Cavanagh, W.: Potential for neoadjuvant hormonal therapy
R. and Klein, E.: External beam radiotherapy versus radical
with brachytherapy for prostate cancer. Mol. Urol., 1: 207,
prostatectomy for clinical stage T1–2 prostate cancer: thera-
peutic implications of stratification by pretreatment PSA lev-
23. Hanks, G. E., Hanlon, A. L., Hudes, G., Lee, W. R., Winlove, S.
els and biopsy Gleason scores. Cancer J. Sci. Amer., 3: 78,
and Schultheiss, T.: Patterns of failure analysis of patientswith high pretreatment prostate-specific antigen levels
treated by radiation therapy. The need for improved systemic
32. Hanks, G. E., Martz, K. L. and Diamond, J. J.: The effect of dose
and regional therapy. Int. J. Rad. Oncol. Biol. Phys., 14: 1093,
on local control of prostate cancer. Int. J. Rad. Oncol. Biol.
Phys., 15: 1299, 1988.
24. Kuban, D. A., El-Mahdi, A. M. and Schellhammer, P. F.:
33. Critz, F. A., Levinson, A. K., Williams, W. H. and Holloday, D. A.:
Prostate-specific antigen for pretreatment and post-treatment
Prostate-specific antigen nadir: the optimum level after irra-
evaluation of outcome after definitive irradiation for prostate
diation for prostate cancer. J. Clin. Oncol., 14: 2893, 1996.
cancer. Int. J. Rad. Oncol. Biol. Phys., 32: 307, 1995.
34. Dattoli, M., Wallner, K., Sorace, R., Koval, J., Cash, J., Acosta,
25. Catalona, W. J. and Bigg, S. W.: Nerve-sparing radical prosta-
R., Brown, C., Ethridge, J., Binder, M., Brunelle, R., Kirwan,
tectomy: evaluation of results after 250 patients. J. Urol., 143:
N., Sanchez, S., Stein, D. and Wasserman, S.: Pd-103 brachy-
therapy and external beam irradiation for clinically localized,
26. Partin, A. W., Pound, C. R., Quentin Clemens, J., Epstein, J. I.
high-risk prostatic carcinoma. Int. J. Rad. Oncol. Biol. Phys.,
and Walsh, P. C.: Serum PSA after anatomic radical prosta-
35: 875, 1996.
tectomy. The Johns Hopkins experience after 10 years. Urol.
35. Blasko, J. C., Ragde, H., Cavanagh, W., Sylvester, J. and Grimm,
Clin. N. Amer., 20: 713, 1993.
P. D.: Long-term outcomes of external beam irradiation and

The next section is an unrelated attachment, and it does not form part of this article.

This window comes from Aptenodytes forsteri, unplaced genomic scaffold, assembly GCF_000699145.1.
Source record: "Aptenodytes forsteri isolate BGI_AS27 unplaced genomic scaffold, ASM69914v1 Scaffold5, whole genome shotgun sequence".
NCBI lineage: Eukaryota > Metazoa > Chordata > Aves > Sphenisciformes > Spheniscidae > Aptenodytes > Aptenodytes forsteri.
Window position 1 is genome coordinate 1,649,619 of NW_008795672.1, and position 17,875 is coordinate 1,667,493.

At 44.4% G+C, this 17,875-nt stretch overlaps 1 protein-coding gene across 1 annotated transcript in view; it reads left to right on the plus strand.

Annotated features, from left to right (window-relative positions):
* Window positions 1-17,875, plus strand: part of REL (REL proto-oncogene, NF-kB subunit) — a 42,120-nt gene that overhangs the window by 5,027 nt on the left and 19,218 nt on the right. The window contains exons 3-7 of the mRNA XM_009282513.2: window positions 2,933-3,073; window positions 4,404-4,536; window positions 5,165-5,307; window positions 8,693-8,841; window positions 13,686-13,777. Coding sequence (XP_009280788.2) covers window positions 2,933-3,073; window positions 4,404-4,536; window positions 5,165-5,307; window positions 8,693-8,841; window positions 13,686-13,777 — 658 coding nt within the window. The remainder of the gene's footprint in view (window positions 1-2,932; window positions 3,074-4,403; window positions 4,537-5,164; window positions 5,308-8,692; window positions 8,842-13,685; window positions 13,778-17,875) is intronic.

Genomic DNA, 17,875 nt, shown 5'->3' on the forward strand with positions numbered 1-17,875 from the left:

27. D’Amico, A. V., Whittington, R., Malkowicz, S. B., Schultz, D.,
I-125/Pd-103 brachytherapy boost for prostate cancer. Int. J.
Schnall, M., Tomaszewski, J. E. and Wein, A.: A multivariate
Rad. Oncol. Biol. Phys., 36: 198, 1996. Dr. C. A. Olsson. You reported in your series a 15% positive biopsy rate. What do you in this situation?Dr. N. N. Stone. We reported negative prostate biopsies in 87% of the low risk, 96.8 versus 68.6% of the
moderate risk (p ϭ 0.0023, favoring neoadjuvant hormonal therapy) and 86% of the high risk patients. The
options for treating brachytherapy failure cases which have a documented local recurrence (positive biopsy) andno evidence of systemic disease include another seed implant, external beam irradiation, salvage radicalprostatectomy and hormonal therapy. The decision of which to recommend depends on the situation and theresults of post-implant dosimetry. The dosimetry should describe the radiation dose to the prostate, rectum,bladder and urethra. In most cases the radiation dose to the rectum and bladder is much lower than that receivedby a patient initially treated with external beam (the dose to 30% of the rectum averages only 40% of theprescription dose). A repeat implant might be considered if the original implant was done poorly (as defined bydosimetry) and rectal doses were low. Salvage external beam irradiation might be considered if the biopsies werepositive outside of the prostate and the rectal doses were low. Finally, salvage radical prostatectomy might beconsidered if the dose to the prostate was adequate, and the rectal and bladder dose was low. Doctor Olsson. What is the morbidity of a salvage prostatectomy following a radiation seed failure? Are most
failures at 2 years associated with distant relapse?
Doctor Stone. The morbidity of a salvage prostatectomy following a seed implant would in theory be similar to
the morbidity following external beam irradiation. If post-implant dosimetry reveals low dose to the rectum andbladder neck then the radical should be no more difficult than in a previously untreated patient, and this is infact the case. The urologist will need to know the dosimetry before undertaking the salvage radical prostatec-tomy. Local failure at 2 years in low risk patients is most often not associated with systemic relapse. Thelikelihood of local failure in a moderate risk patient who received neoadjuvant therapy is only 3.2%. Local failurein high risk patients is almost always associated with systemic relapse.
Smoking Tutor’s Notes Edith Okola with Holly Halstead Ann Wylie These resources are freely available to be copied and used for teaching and public health studies. Please acknowledge author and LTPHN for publication. SMOKING Why is smoking important? Approximately 10 million ad
Curriculum Vitae Habibolah Khazaie Personal History: • Birth: 1971.03.21, Kermanshah, Iran • Marital Status: Married • Address: Farabi Hospital, Sleep Research Center, Department of Psychiatry, Kermanshah University of Medical Sciences, Dolatabad Blvd, PO box: 6719851151, Kermanshah, Iran. • Phone: +98-918-8332426 (Cell Phone) • Email: firstname.lastname@example.org